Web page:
On the other end of the phone line, Joe Berlinger sounded both ecstatic and relieved. After all, it had been 15 long years since he and his filmmaking partner, Bruce Sinofsky, first released the award-winning documentary Paradise Lost: The Child Murders at Robin Hood Hills — an HBO movie that advocated for justice in the case of the West Memphis Three. And now, a decade and a half later, their story finally had an ending.
The 1993 case, which later became a cause célèbre for entertainers like Johnny Depp, Eddie Vedder, Henry Rollins, Peter Jackson, and Natalie Maines of the Dixie Chicks, sent three teenagers to jail for the brutal murders of three 8-year-old boys in West Memphis, Ark. But as Berlinger and Sinofsky’s film pointed out, the evidence against them was always sketchy at best. In the meantime, the three convicted teens — Jason Baldwin, Jessie Misskelley, Jr., and Damien Echols — spent 18 years in prison maintaining their innocence.
“It’s an amazing moment,” says Berlinger by cell phone from Arkansas. “For all of us who have fought for this day, it’s thrilling.”
Baldwin, Misskelley, Jr., and Echols accepted a plea bargain on Friday that allowed them to maintain their innocence while acknowledging that prosecutors had significant evidence against them. In other words, by admitting they were guilty (even if they didn’t mean it), they were allowed to walk free. And while Berlinger is overjoyed to see the West Memphis Three finally released, he’s enraged by the conditions of the deal.
“I mean, it’s wonderful,” says Berlinger. “I would have made the same decision if I were them., but it’s deeply disturbing that the state of Arkansas did not have the courage to admit that it made a mistake. It’s astounding how long it’s taken for the wheels of justice to grind through.”
Ironically, when Berlinger first found out about the fast-breaking developments in the case earlier this week, he was busy putting the final touches on Paradise Lost 3: Purgatory — the latest chapter in his and Sinofsky’s 15-year-long odyssey of the imprisoned trio. He received a call on Tuesday night saying that he needed to get his camera and head down to Arkansas immediately. Something was happening. When Baldwin, Misskelley, Jr., and Echols were released today, he was there watching the whole surreal event unfold through the viewfinder of his camera.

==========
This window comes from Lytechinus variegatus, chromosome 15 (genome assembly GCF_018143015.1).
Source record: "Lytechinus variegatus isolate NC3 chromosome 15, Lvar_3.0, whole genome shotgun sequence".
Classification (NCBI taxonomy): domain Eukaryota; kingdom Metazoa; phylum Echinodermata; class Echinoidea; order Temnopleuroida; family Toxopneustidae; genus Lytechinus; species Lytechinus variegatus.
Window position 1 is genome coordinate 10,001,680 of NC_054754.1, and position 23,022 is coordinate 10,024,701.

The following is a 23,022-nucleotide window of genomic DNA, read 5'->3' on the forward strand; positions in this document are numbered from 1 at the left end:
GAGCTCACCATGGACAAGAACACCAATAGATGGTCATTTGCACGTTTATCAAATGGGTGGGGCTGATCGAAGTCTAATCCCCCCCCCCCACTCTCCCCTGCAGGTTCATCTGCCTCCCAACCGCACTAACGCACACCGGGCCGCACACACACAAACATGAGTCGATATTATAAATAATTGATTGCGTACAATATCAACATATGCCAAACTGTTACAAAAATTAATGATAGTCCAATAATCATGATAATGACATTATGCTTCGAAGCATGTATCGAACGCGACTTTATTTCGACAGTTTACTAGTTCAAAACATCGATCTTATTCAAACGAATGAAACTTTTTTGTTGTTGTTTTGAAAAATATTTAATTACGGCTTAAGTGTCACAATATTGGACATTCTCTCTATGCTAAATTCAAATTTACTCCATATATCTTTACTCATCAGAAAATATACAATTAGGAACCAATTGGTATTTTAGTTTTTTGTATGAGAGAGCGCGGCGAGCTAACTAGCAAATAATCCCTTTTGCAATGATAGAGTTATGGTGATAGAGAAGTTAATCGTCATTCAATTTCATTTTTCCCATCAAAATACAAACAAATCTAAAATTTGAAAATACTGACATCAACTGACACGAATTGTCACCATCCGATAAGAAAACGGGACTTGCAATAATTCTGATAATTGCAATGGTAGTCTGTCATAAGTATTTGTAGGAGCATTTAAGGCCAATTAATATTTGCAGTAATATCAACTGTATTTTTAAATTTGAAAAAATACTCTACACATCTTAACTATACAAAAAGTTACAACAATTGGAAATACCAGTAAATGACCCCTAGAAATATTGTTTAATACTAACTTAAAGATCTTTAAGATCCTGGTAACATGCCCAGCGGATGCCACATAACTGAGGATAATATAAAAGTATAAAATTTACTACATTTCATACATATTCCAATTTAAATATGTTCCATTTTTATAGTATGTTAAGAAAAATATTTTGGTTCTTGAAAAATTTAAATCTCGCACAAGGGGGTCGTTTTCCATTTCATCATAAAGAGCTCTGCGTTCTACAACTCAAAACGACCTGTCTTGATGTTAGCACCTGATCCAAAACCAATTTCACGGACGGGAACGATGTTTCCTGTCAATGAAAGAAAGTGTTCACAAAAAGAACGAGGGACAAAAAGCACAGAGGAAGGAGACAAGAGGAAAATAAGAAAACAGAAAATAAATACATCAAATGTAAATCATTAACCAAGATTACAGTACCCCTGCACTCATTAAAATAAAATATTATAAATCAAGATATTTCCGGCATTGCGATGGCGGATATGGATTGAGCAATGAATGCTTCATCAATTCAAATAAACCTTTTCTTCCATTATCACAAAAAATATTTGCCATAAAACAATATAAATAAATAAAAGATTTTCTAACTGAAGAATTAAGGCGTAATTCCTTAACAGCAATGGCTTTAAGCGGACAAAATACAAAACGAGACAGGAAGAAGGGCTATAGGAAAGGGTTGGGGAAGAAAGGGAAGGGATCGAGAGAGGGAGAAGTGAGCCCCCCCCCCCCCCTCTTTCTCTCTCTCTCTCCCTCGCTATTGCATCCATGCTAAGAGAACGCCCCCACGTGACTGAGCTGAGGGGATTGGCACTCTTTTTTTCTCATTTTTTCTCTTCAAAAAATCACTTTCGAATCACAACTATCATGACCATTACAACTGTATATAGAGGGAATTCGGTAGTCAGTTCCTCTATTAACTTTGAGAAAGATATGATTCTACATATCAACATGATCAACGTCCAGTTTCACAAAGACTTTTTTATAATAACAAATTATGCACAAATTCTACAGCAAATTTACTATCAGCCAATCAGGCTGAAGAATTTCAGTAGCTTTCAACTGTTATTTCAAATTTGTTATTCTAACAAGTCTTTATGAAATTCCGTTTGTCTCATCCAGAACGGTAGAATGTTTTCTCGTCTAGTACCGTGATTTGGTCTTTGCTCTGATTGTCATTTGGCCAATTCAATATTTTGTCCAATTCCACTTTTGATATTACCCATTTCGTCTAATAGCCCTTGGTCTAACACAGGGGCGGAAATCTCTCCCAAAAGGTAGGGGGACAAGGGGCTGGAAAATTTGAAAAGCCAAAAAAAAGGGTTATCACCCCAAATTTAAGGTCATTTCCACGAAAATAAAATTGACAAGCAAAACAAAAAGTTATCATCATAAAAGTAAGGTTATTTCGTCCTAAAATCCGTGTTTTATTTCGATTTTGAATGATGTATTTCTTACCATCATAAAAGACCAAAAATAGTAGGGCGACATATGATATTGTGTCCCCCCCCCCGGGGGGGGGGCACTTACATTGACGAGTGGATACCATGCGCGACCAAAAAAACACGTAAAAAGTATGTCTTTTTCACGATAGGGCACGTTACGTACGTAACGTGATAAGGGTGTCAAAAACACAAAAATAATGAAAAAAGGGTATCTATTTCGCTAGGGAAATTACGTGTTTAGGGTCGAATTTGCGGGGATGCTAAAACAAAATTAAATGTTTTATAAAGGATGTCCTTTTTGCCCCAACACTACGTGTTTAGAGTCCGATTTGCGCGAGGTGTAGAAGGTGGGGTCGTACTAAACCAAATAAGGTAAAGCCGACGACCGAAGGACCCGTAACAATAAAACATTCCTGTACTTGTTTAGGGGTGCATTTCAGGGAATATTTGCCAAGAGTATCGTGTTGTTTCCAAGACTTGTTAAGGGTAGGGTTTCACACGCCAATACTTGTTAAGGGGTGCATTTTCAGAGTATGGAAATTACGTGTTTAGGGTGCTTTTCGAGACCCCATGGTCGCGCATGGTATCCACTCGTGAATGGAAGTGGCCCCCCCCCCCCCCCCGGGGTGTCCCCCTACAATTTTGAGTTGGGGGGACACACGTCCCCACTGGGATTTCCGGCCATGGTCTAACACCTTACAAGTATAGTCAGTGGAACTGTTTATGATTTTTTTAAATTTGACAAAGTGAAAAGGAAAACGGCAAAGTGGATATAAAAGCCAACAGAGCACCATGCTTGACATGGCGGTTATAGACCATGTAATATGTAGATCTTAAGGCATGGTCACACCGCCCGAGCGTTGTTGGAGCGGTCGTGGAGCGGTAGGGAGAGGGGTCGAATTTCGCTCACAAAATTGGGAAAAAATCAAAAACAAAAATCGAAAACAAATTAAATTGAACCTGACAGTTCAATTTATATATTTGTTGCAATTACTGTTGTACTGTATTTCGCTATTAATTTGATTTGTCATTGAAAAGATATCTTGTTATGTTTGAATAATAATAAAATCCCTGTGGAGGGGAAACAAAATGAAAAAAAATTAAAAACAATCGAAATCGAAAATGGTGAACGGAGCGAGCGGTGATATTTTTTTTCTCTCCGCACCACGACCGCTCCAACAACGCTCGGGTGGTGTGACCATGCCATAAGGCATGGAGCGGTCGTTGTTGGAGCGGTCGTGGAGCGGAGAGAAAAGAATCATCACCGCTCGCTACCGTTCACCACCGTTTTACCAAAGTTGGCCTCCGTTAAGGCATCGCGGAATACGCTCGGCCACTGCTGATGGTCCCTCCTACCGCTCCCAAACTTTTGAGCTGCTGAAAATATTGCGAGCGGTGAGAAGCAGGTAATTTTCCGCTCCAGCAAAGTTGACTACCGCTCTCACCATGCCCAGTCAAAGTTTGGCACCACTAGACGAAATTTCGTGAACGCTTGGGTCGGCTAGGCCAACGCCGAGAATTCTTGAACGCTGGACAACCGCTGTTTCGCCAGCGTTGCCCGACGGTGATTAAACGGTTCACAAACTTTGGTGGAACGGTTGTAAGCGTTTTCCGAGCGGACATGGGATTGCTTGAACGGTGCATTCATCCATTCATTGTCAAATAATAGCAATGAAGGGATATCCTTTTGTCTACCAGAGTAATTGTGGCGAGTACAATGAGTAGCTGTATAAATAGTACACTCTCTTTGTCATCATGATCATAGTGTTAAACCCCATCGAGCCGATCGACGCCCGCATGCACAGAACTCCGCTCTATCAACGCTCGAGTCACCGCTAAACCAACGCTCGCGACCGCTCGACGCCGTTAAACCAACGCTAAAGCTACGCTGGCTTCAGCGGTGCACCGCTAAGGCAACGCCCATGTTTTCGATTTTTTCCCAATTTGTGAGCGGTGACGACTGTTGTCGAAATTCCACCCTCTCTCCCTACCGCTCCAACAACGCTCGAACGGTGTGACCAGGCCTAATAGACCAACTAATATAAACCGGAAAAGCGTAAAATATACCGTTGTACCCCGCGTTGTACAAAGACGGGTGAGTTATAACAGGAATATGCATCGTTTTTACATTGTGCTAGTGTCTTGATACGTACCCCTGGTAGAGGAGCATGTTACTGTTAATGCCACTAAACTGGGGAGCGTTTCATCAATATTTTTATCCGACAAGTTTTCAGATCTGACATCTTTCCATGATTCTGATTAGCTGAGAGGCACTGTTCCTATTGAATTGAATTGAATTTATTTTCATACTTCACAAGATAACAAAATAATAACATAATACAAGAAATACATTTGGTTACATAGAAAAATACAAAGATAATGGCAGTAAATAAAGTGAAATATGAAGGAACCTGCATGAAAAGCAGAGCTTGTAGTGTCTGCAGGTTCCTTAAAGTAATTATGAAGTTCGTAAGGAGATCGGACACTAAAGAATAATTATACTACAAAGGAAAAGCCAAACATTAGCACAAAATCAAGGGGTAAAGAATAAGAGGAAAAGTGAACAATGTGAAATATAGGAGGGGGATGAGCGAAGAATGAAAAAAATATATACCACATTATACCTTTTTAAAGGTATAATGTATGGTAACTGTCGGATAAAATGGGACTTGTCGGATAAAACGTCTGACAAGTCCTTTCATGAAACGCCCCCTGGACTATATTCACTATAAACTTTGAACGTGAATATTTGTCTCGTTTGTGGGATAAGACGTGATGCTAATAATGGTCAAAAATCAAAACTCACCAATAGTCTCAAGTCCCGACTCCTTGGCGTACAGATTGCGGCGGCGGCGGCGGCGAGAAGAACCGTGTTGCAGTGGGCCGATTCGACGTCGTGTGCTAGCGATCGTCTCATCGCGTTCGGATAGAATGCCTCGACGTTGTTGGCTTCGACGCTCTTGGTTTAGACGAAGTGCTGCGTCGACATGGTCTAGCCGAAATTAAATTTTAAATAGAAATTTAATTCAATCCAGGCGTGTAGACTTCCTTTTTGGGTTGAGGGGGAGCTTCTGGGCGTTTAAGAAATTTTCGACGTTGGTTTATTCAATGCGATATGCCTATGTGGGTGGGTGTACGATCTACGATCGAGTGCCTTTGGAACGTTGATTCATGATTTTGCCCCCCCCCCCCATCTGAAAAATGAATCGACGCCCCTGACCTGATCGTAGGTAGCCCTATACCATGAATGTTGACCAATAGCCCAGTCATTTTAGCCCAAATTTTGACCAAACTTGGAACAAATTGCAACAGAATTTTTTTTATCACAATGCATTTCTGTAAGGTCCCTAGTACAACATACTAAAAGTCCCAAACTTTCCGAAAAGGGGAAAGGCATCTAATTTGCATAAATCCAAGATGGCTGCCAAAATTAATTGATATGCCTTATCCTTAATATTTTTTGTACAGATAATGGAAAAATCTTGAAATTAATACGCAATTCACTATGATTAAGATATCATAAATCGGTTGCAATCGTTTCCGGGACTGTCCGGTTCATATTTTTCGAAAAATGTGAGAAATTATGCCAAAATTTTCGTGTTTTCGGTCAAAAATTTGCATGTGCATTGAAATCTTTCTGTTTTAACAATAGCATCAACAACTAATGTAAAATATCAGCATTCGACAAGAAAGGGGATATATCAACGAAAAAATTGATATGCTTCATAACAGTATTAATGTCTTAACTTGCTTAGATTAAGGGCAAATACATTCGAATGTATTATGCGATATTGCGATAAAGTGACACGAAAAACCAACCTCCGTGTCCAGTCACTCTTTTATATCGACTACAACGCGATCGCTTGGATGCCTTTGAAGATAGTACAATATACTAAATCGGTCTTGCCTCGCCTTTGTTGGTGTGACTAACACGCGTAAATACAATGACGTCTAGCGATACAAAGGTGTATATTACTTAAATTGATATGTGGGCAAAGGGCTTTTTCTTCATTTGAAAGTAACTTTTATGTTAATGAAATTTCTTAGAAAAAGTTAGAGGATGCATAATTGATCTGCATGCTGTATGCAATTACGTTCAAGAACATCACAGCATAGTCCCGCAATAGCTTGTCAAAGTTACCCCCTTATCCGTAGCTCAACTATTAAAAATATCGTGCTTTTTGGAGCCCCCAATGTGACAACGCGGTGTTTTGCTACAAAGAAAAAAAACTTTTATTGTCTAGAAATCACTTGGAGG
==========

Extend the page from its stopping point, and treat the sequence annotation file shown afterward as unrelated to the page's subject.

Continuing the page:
The West Memphis Three’s saga may finally be over, but for Berlinger and Sinofsky, the next filmmaking challenge is just beginning. After all, Paradise Lost 3 was scheduled to make it world premiere at the Toronto Film Festival. Now, after the events of the past 24 hours, the ending has to be changed. There may not be time to do radical editing before Toronto, but Berlinger says that the West Memphis Three’s release has to be acknowledged somehow. After the festival, he suspects that more of the footage they’ve shot today can be edited in time for the film’s January premiere on HBO. In any event, Berlinger and Sinofsky can at least take some solace in the vindication of their cause. The scrappy, low-budget story they’ve spent the past 15 years of their lives telling finally has one hell of a Hollywood ending.